Sketch of the Mosquito Shore: Including the Territory of Poyais, Descriptive of the Country : with Some Information as to Its Productions, the Best Mode of Culture, &c., Chiefly Indended for the Use of Settlers

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William Blackwood, 1822 - Miskito Indians - 355 pages

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Page 254 - I proceed to discriminate their relative proportions and value, it may be proper to observe, that the business of sugar planting is a sort of adventure in which the man that engages must engage deeply. — There is no medium, and very seldom the possibility of retreat. A British country gentleman, who is content to jog on without risk on the...
Page 205 - The emerald, the ruby, the topaz, sparkle in its plumage, which is never soiled by the dust of the ground. It inhabits the air; it flutters from flower to flower; it breathes their freshness; it feeds on their nectar, and resides in climates where they blow in perpetual succession.
Page 93 - The fig-tree ; not that kind for fruit renown'd, But such as at this day, to Indians known, In Malabar or Decan spreads her arms Branching so broad and long, that in the ground The bended twigs take root, and daughters grow About the mother tree, a pillar'd shade High over-arch'd, and echoing walks between...
Page 57 - ... and by that glorious planet Venus, which appears here like a little moon, and glitters with fo refulgent a beam as to cafl a (hade from trees, buildings, and other objects, making full amends for the fhort flay and abrupt departure of the crepufculum or twilight fij.
Page 260 - THAT beautiful vegetable wool, or substance called cotton, is the spontaneous production of three parts of the earth. It is found growing naturally in all the tropical regions of Asia, Africa, and America; and may justly be comprehended among the most valuable gifts of a bountiful Creator, superintending and providing for the necessities of man.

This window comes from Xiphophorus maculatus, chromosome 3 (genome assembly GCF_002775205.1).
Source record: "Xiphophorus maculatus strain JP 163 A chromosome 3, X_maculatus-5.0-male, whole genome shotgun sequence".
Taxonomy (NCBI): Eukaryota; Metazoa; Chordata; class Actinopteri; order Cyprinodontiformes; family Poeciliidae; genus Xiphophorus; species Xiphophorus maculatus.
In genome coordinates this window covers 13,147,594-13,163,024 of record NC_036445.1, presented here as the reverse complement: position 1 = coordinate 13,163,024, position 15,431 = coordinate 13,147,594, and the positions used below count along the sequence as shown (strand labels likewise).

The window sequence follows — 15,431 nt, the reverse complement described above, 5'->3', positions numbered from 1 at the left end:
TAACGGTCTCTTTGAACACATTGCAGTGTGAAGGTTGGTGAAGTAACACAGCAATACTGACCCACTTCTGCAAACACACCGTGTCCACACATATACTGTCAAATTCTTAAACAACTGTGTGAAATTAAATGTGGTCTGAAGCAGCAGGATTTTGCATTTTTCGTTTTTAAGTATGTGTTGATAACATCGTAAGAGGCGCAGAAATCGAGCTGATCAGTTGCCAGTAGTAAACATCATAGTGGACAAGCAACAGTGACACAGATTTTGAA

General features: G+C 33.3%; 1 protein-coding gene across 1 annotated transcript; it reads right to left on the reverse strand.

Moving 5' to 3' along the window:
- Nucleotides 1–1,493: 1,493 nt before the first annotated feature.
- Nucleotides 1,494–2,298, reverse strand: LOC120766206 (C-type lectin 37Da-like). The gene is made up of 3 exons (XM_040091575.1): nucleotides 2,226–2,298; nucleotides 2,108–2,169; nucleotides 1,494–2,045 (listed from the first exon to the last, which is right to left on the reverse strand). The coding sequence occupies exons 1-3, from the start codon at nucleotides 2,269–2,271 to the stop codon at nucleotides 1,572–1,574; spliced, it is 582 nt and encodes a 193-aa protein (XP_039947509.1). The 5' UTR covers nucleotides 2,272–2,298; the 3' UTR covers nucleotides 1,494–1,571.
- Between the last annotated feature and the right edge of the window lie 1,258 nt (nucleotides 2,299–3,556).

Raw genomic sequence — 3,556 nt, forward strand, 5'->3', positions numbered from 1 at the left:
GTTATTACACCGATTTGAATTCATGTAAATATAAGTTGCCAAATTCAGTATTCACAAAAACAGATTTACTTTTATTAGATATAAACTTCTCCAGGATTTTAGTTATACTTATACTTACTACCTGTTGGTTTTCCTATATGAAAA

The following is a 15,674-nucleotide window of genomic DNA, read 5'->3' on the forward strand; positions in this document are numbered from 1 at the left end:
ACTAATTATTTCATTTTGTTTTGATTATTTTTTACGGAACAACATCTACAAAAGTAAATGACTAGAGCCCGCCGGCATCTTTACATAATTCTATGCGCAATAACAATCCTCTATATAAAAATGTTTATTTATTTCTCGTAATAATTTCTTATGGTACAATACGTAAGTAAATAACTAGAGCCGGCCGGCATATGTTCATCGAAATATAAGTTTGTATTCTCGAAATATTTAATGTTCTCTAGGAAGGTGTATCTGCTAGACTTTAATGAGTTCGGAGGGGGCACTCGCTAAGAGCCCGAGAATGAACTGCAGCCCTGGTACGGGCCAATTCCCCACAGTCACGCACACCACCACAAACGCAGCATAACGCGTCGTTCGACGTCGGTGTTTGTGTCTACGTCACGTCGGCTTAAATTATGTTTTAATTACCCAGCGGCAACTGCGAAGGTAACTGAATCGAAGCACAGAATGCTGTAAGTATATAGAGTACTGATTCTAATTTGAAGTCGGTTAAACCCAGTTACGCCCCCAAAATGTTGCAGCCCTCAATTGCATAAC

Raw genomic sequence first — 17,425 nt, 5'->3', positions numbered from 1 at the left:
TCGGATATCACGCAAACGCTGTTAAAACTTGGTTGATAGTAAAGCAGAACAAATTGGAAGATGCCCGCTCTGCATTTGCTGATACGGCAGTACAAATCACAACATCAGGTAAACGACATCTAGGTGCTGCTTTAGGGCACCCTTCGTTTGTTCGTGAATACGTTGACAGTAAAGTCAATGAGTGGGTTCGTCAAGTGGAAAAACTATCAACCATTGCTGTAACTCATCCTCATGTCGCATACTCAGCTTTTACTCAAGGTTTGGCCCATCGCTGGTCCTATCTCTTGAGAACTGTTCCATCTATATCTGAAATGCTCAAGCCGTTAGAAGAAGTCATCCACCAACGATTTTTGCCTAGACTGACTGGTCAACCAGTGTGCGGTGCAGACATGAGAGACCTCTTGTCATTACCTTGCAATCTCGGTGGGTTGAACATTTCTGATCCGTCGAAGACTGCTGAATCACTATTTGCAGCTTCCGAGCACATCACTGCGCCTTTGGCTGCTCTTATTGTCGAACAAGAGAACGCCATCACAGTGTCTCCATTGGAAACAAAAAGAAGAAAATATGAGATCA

Page 56 - ... to harmonize the mind, and produce the most calm and delightful sensations. The moon too in these climates displays far greater radiance than in Europe : the smallest print is legible by her light ; and in the moon's absence her function is not ill supplied by the brightness of the...
Page 55 - The climate of this part of the American continent is greatly superior to that of most other parts of the same vast portion of the globe, either in higher or lower degrees of latitude. It is equally superior to the climate of the West India islands generally, for persons whose health and constitutions have become impaired from the effects of the latter very frequently acquire a sudden restoration of both after an arrival in Honduras.
Page 107 - ... being fallen, the trees are suffered to remain on the ground till they become rotten, and perish. In the course of twelve months after the first season, abundance of young pimento plants will be found growing vigorously in all parts of the land, being, without doubt, produced from ripe berries scattered there by the birds, while the fallen trees, &c., afford them both shelter and shade.
Page 248 - ... cistern, the sides of which are sloped and lined with terras, or boards. Over this cistern there is a frame of massy joist-work without boarding. On the joists of this frame, empty hogsheads, without headings, are ranged. In the bottoms of these hogsheads eight or ten holes are bored, through each of which...
Page 250 - Latin. flour. It is the lees or feculencies of former distillations ; and some few planters preserve it for use, from one crop to another; but this is a bad practice. Some fermented liquor, therefore, composed of sweets and water alone, ought to be distilled in the first instance, that fresh dunder may be obtained. It is a dissolvent menstruum, and certainly occasions the sweets with which it is combined, whether mellasses or scummings, to yield a far greater proportion of spirit than can be obtained...

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